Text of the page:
I was trying to GREP it but it's uncomprehensible.
create a character style called italicName the only attribute you change is font style to Italic.
then (if you havent already) create a paragraph style based on your current text, select all the text and apply the paragraph style. Double click to edit the paragraph style in the paragraph styles panel, under drop caps and nested styles, click on new nested style, then click on "none" and select italicName, click on "through" and select up to, leave "1" then click on "words" select tab characters.
Thanks. That should work. One more question. I did the ninth grade. Fine. I import the 10th grade and it comes in as table. I convert to text and the address line goes to the end of each listing. OK. I open the MS Word file, select all, but covert table to text option is grayed out. How do I turn it into tabbed text?
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For what it's worth, those double returns could give you a problem if you're not careful. If an empty return falls at the beginning of a page or column, it will mess up the consistency of your layout to a degree. If you remove such an empty return when it crops up, you risk having two records without any space between if the flow of text changes the position of that record later. I'd also lose those two spaces before the parent's name and email addresses.
From the small sample you posted in your screenshot, each record could be done with a single paragraph, using space before to separate the records, and line breaks separating the student name/address/phone from the parent name and another for each email address. The nested style to set the names in italic can (and should) still be used, but you have to decide whether it's worth your time to go through and clean up the text or not. If it were me, I would set find to ^p and change to ^n, then alternate between Find Next and Change/Find, keeping my eye on the text as I went, but that's because I'm not a scripter, who could probably find a less time-consuming way to do it than I could.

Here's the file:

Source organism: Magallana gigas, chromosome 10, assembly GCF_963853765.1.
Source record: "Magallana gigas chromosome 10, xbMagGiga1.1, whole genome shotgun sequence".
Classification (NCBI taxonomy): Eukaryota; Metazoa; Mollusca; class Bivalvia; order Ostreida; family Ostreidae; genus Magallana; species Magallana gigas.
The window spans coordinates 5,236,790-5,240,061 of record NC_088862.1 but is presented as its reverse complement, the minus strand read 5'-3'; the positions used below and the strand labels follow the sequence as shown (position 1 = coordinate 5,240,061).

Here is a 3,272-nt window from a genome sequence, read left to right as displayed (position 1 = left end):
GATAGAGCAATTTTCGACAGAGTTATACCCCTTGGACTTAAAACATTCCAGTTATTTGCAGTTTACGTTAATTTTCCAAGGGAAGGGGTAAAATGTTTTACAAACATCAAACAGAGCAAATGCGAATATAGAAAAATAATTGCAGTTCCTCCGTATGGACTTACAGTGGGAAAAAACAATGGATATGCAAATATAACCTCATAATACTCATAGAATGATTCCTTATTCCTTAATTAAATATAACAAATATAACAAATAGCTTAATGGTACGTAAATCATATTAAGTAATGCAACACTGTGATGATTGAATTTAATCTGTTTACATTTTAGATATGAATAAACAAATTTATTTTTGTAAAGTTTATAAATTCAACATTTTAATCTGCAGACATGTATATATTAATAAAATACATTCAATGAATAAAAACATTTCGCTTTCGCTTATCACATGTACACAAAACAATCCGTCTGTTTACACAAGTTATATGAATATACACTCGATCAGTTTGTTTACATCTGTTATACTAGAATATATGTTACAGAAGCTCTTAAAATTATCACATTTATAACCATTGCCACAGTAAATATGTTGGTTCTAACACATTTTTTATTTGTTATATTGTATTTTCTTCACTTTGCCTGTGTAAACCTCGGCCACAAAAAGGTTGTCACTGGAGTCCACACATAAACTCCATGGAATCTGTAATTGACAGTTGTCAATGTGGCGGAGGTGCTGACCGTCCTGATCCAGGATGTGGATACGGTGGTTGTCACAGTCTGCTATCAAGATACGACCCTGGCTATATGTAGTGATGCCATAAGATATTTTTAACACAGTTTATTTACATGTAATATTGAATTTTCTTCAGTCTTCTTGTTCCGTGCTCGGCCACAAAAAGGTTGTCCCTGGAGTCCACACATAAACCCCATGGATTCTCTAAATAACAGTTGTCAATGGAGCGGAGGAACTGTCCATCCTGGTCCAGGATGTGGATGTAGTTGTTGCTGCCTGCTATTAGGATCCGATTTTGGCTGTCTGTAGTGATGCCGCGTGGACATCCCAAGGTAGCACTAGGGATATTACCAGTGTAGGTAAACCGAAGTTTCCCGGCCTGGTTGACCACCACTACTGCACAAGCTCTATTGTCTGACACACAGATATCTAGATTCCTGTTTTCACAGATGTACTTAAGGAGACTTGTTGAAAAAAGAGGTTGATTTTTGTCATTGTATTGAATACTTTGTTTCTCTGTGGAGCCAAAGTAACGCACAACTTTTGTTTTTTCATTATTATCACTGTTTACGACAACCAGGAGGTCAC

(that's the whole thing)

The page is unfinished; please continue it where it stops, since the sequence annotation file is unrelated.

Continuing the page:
I'd also set my paragraph style to a hanging indent to deal with the extra spaces at the beginning of the second and third lines. If you did it first, you could set find to ^p (with two spaces after) and change to ^n, which would only change the interior line breaks and not the doubles. That could be done much more quickly, potentially leaving you to just use the GREP for multiple returns to singles to deal with the space between paragraphs. A good look-see afterward is always a good idea, and I'd wait on saving until I was sure I wasn't screwing things up.
Thanks for your help. Appreciate it. I do a lot of directories and oftentimes source files come from different sources. Each of the 4 HS class files came from 4 different parents and no two were formatted quite the same so a search and replace to expedite formatting is a major help.
This GREP expression will find exactly what you specified: anything from the start of a line up to the first tab, with at least two returns above it:
-- make sure the Change To field is blank and set the Change To Formatting to whatever you like.
Thanks. I spent about a half hour trying to GREP this but it's pretty incomprehensible.